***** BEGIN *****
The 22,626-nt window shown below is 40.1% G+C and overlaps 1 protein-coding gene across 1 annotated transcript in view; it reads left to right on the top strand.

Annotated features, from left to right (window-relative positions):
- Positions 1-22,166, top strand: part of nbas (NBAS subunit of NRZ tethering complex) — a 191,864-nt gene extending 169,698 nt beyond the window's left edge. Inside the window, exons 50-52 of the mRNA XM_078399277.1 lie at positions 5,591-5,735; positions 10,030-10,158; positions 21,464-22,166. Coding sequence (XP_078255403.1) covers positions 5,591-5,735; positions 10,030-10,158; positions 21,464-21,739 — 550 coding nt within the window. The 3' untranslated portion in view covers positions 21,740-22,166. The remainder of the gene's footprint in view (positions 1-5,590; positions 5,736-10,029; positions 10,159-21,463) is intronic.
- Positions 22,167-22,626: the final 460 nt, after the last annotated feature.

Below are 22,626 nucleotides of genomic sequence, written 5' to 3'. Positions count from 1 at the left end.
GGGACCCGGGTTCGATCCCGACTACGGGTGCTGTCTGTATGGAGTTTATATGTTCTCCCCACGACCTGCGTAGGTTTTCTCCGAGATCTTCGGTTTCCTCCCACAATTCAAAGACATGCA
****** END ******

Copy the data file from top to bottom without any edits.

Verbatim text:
The 22,626-nt window shown below is 40.1% G+C and overlaps 1 protein-coding gene across 1 annotated transcript in view; it reads left to right on the top strand.

Annotated features, from left to right (window-relative positions):
- Positions 1-22,166, top strand: part of nbas (NBAS subunit of NRZ tethering complex) — a 191,864-nt gene extending 169,698 nt beyond the window's left edge. Inside the window, exons 50-52 of the mRNA XM_078399277.1 lie at positions 5,591-5,735; positions 10,030-10,158; positions 21,464-22,166. Coding sequence (XP_078255403.1) covers positions 5,591-5,735; positions 10,030-10,158; positions 21,464-21,739 — 550 coding nt within the window. The 3' untranslated portion in view covers positions 21,740-22,166. The remainder of the gene's footprint in view (positions 1-5,590; positions 5,736-10,029; positions 10,159-21,463) is intronic.
- Positions 22,167-22,626: the final 460 nt, after the last annotated feature.

Below are 22,626 nucleotides of genomic sequence, written 5' to 3'. Positions count from 1 at the left end.
GGGACCCGGGTTCGATCCCGACTACGGGTGCTGTCTGTATGGAGTTTATATGTTCTCCCCACGACCTGCGTAGGTTTTCTCCGAGATCTTCGGTTTCCTCCCACAATTCAAAGACATGCA